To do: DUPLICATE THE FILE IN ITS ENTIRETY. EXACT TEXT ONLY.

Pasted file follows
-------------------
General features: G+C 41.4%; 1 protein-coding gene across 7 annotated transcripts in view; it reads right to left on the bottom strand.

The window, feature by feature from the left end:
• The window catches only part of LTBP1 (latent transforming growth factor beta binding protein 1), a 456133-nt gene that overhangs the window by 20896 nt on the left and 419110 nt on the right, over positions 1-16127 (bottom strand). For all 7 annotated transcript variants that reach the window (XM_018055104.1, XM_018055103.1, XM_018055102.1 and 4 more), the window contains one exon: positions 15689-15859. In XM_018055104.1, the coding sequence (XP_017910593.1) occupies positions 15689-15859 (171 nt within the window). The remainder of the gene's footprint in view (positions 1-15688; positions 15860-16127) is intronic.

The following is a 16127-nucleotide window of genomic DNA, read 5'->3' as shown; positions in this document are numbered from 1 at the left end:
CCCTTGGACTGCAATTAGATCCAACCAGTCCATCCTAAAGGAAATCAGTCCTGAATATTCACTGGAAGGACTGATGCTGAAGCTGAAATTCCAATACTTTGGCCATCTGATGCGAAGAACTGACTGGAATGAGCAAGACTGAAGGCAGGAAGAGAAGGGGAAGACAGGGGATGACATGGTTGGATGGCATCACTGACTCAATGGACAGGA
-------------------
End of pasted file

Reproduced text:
General features: G+C 41.4%; 1 protein-coding gene across 7 annotated transcripts in view; it reads right to left on the bottom strand.

The window, feature by feature from the left end:
• The window catches only part of LTBP1 (latent transforming growth factor beta binding protein 1), a 456133-nt gene that overhangs the window by 20896 nt on the left and 419110 nt on the right, over positions 1-16127 (bottom strand). For all 7 annotated transcript variants that reach the window (XM_018055104.1, XM_018055103.1, XM_018055102.1 and 4 more), the window contains one exon: positions 15689-15859. In XM_018055104.1, the coding sequence (XP_017910593.1) occupies positions 15689-15859 (171 nt within the window). The remainder of the gene's footprint in view (positions 1-15688; positions 15860-16127) is intronic.

The following is a 16127-nucleotide window of genomic DNA, read 5'->3' as shown; positions in this document are numbered from 1 at the left end:
CCCTTGGACTGCAATTAGATCCAACCAGTCCATCCTAAAGGAAATCAGTCCTGAATATTCACTGGAAGGACTGATGCTGAAGCTGAAATTCCAATACTTTGGCCATCTGATGCGAAGAACTGACTGGAATGAGCAAGACTGAAGGCAGGAAGAGAAGGGGAAGACAGGGGATGACATGGTTGGATGGCATCACTGACTCAATGGACAGGA